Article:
thor shampoo

Are You Designing for Users or Collectors?

A while back, my family gave me some Thor shampoo. I was thrilled at the prospect of Hemsworthy locks!

But I also had a bottle of mostly-full shampoo, so it would be a while before I could open my Thor shampoo and unleash my outer Asgardian. I sighed, put the bottle on the shelf, and admired it as the level of my regular brand dwindled. All was well.

This week, Soapsblot finally arrived. The other bottle was empty. I was ready to massage the power of Thor until it lathered. And as I stood there dripping in the shower, I learned an important thing about shampoo bottles.

The Dark Secret of Thor Shampoo

Most shampoo bottles are childishly easy to open. Flip, squirt, squooch. They work smoothly even if you’re still mostly asleep. Which is an important affordance, because when I get into the shower in the morning, I’m a semi-sentient shambler out of a low-budget horror flick.

Thor does not flip. For a few long, wet seconds I was unsure how to get Thor to open up at all. Then I figured it out. Great hair comes at a price, and if I wanted to add some shine to my style, I had to twist Thor’s head off.

thor has lost his head
This is NOT something a Marvel zombie wants to see at early o’clock.

Fiddling around with an irregularly shaped bottle and twist-off cap when it’s early and you’re sleepy is not a good user experience. And getting through the thick metal foil that covered the top of the bottle under those circumstances did not make things any easier. So it seems pretty obvious that this bottle was designed for collectors to admire on their shelves and not for actual use.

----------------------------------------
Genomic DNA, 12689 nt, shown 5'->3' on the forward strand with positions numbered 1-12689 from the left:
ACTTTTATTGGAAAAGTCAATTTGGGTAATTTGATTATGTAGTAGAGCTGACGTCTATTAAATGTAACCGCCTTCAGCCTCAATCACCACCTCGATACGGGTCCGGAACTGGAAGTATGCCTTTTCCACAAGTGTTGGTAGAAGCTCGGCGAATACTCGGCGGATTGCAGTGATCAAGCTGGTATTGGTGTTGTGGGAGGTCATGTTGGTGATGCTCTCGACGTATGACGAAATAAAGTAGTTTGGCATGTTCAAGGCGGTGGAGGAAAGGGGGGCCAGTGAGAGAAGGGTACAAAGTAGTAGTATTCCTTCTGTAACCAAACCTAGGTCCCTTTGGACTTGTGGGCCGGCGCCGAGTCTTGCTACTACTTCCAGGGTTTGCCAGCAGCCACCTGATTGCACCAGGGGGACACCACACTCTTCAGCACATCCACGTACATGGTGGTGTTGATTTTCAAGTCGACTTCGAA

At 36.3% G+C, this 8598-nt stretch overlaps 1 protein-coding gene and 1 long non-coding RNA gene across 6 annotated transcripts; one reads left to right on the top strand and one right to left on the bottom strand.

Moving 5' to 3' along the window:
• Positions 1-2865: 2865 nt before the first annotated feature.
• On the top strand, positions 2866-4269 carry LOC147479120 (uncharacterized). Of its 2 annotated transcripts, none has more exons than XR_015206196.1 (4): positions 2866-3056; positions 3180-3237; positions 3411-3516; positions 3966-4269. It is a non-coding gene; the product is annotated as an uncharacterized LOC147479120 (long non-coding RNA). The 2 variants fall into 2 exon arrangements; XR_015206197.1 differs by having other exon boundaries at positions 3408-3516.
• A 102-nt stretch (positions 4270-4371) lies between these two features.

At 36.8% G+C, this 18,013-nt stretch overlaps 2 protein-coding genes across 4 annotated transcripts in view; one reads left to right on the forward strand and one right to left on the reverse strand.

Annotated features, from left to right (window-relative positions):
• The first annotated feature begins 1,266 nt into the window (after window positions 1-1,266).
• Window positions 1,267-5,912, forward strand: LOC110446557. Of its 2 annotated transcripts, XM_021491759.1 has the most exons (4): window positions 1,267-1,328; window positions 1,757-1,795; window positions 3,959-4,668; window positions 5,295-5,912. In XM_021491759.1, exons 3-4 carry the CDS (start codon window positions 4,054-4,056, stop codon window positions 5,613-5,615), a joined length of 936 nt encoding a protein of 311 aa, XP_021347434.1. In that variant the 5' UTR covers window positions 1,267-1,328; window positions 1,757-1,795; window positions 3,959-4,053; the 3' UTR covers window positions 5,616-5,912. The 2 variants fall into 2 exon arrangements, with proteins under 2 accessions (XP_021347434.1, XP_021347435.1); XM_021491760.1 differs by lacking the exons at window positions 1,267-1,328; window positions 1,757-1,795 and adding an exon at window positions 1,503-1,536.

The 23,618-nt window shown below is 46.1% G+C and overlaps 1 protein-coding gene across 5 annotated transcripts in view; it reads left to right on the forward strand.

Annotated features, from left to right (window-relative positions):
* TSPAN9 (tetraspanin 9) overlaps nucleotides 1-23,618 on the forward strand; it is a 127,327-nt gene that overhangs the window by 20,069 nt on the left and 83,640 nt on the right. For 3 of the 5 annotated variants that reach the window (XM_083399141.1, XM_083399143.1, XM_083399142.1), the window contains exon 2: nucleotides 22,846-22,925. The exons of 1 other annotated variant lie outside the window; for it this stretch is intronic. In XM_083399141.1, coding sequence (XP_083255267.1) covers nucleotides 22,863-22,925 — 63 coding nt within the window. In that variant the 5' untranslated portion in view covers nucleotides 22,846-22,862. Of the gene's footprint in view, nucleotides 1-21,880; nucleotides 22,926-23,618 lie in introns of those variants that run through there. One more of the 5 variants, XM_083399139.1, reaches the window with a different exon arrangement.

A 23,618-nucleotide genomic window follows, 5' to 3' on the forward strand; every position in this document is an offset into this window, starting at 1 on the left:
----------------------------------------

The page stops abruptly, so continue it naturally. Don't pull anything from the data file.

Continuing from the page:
You Know The Collector Has a Bottle of This Too

Designing for collectors is a legitimate design goal, and I have derived a significant amount of pleasure from admiring the bottle on my shelf. Now that I finally have it open, I’ll use the shampoo. I’ll keep the bottle and admire it some more when it’s empty. But as a designer, you have to be crystal clear on how your user is going to put your product to work. You also have to communicate to the user, so they’re not trying to tear Thor’s head off at an inconvenient time.

As for the shampoo itself? It’s fine. It’s probably the same stuff I was putting on my head already. It cleans my hair. Thor shampoo has not given me the great Hollywood Chrises hair, but I always suspected their hair was CGI-enhanced anyway. So that’s probably why. Excelsior!

Side Notes

Indomitable is still on the back burner, and the thesis is still in progress. I also have a new job at Kuuasema, a very cool company that does games for lots of people. It’s going to be a busy spring!